Constipation is common in Western society. The frequency of constipation diagnoses depends on both the patient’s and the physician’s definitions of the problem. One bowel movement each day is what most patients consider normal. However, many physicians may accept two or three hard and dry stools a week as normal if this pattern is usual for the individual. Some experts believe that anyone who strains to defecate or does not effortlessly pass at least one soft stool daily is constipated. By this definition, constipation is very common.
Constipation may also be defined as a change in the person’s normal bowel pattern to less frequent or more difficult defecation. In this chapter, constipation is defined as straining with bowel movements or bowel movements that occur fewer than three times per week. The American College of Gastroenterology defines constipation as “unsatisfactory defecation characterized by infrequent stools, difficult stool passage, or both.” The Rome III criteria are generally used to define chronic functional constipation in adults, infants, and young children. They define chronic as the presence of these symptoms for at least 3 months. Constipation has been attributed to the deficiency of dietary fiber in the customary Western diet, which has replaced fiber with excessive ingestion of refined carbohydrates.
Constipation is usually not caused by a serious disease. In most patients it can be corrected by decreasing the amount of refined carbohydrates and increasing the amount of fiber ingested. It is particularly important for the examiner to ask whether the constipation is of recent onset and constitutes a change in previous bowel habits, since such findings may indicate serious disease.
The most common causes of constipation are laxative habit, diets high in refined carbohydrates and low in fiber, change in daily habits or environment, drug use, irritable bowel syndrome (IBS), and painful defecation due to a local anorectal problem. In many instances, it is important to differentiate IBS from chronic constipation. Pain or abdominal discomfort must be present to diagnose IBS. In many cases, multiple factors contribute to the patient’s constipation. Less common causes include bowel tumors, fecal impaction, pregnancy, and metabolic disorders (e.g., hypothyroidism, diabetes, hypercalcemia).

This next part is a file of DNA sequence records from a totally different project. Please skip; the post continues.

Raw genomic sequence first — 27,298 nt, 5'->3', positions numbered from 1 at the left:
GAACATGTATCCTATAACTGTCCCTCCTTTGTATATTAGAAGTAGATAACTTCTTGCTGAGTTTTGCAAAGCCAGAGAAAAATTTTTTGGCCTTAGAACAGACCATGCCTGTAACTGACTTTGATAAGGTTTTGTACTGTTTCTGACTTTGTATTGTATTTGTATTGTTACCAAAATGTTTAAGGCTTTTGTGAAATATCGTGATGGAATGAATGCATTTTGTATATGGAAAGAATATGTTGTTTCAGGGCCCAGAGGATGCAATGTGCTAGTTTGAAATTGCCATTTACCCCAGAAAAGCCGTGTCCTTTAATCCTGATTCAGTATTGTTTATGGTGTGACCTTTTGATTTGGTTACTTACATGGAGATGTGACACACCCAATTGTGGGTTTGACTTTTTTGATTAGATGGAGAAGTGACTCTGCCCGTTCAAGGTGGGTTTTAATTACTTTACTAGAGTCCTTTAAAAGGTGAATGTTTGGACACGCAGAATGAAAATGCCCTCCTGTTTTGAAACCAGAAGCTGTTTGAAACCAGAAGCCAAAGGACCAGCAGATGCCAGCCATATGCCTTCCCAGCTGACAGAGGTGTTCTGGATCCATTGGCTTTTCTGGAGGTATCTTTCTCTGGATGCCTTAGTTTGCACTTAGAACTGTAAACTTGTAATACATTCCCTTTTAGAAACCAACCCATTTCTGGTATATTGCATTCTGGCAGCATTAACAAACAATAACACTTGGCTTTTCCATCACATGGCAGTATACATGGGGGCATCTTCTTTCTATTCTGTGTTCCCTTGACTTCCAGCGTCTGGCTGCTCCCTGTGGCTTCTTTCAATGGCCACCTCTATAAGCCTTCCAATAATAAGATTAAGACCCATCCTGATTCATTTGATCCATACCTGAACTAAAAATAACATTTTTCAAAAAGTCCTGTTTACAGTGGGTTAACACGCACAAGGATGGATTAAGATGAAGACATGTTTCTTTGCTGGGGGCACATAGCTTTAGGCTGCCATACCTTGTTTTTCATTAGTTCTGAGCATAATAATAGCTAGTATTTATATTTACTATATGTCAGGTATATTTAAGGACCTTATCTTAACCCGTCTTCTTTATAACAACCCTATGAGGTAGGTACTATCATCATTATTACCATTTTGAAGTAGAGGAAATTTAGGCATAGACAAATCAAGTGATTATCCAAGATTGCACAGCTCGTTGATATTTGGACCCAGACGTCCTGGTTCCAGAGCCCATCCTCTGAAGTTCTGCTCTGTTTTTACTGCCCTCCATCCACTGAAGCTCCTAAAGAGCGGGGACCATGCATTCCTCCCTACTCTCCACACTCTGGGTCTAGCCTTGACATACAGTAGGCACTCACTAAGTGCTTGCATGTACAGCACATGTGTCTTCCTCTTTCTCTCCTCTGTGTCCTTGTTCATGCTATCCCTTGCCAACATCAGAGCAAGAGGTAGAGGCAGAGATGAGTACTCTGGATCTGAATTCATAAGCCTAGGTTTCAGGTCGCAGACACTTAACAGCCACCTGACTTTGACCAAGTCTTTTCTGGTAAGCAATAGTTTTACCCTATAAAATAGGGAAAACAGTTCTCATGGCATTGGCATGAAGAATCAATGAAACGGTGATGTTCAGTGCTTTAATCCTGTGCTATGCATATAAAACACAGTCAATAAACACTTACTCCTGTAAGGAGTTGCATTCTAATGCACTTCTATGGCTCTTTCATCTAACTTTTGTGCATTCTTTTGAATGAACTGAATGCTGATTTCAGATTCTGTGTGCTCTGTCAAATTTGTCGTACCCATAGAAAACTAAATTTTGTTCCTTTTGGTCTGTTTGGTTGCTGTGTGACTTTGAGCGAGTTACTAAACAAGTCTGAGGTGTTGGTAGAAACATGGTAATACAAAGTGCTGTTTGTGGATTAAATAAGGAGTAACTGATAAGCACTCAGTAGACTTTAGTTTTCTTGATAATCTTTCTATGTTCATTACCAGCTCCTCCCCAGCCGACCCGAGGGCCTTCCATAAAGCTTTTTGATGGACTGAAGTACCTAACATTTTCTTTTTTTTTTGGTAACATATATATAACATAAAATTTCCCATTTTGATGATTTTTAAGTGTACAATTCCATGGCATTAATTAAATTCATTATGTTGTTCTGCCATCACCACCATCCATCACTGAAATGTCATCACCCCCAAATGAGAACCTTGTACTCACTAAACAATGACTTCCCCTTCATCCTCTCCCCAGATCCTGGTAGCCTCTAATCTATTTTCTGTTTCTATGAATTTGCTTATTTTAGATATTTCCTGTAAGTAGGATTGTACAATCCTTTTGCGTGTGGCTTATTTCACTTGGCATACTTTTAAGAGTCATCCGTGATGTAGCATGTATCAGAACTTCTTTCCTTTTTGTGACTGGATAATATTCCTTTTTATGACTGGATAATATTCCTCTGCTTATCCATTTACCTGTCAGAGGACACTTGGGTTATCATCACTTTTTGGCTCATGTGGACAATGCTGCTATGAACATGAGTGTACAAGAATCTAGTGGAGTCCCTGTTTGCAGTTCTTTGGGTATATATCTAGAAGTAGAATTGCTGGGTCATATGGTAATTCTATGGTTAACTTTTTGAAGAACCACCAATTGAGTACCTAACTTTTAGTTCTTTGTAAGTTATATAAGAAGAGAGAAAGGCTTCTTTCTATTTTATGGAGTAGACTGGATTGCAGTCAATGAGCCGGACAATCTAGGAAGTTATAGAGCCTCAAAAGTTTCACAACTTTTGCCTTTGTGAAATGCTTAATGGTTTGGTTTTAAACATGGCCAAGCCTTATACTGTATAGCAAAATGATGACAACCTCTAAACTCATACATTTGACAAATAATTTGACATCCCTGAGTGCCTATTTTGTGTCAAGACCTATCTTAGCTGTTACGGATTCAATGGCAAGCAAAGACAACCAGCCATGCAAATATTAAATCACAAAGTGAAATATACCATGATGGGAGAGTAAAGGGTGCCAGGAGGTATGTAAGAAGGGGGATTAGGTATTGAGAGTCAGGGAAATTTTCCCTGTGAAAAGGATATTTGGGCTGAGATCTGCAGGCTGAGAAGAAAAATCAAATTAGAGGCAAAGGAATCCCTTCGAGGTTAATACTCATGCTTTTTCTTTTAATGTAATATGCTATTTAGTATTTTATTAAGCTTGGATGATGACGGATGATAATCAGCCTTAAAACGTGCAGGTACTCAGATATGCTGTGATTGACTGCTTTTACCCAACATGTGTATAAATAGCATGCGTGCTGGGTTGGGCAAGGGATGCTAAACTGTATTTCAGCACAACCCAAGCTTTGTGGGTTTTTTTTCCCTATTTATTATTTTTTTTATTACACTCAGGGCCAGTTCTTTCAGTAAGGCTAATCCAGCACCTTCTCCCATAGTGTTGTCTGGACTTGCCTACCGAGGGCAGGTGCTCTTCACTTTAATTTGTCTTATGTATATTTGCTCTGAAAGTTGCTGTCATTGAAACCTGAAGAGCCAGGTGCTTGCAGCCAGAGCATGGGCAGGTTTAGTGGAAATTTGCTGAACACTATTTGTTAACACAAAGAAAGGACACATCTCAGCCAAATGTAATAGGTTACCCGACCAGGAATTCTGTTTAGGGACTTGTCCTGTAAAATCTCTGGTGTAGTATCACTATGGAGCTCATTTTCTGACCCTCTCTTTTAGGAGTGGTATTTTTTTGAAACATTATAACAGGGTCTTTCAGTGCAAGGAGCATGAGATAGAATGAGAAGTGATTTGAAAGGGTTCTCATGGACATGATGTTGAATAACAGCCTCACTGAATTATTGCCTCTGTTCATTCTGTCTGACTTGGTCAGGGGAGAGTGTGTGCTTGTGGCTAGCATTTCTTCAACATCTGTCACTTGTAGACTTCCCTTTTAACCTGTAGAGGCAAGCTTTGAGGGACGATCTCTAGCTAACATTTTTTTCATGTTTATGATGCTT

The common causes of constipation can be divided into three categories: simple constipation, disordered motility, and secondary constipation. Simple constipation usually results from a diet that contains excessive refined carbohydrates and is deficient in fiber. It may be influenced by environmental factors. Disordered motility, the next most common category, is seen with idiopathic slow transit (most common in elderly persons), idiopathic megacolon and megarectum (more common in children), irritable bowel syndrome, and uncomplicated diverticular disease. Secondary constipation can be a response to drugs (especially codeine, opiates, and calcium channel blockers); chronic use of laxatives; prolonged immobilization; and organic disease of the anus, rectum, or colon (anal fissures, strictures, and carcinoma).
Constipation is uncommon in neonates and is usually caused by anal fissures or feeding problems. It rarely results from congenital problems such as Hirschsprung’s disease. Cow’s milk occasionally causes constipation. In children the most common cause of constipation is a change in daily habits or environment. The earlier that constipation begins in childhood, the greater the likelihood of an organic cause.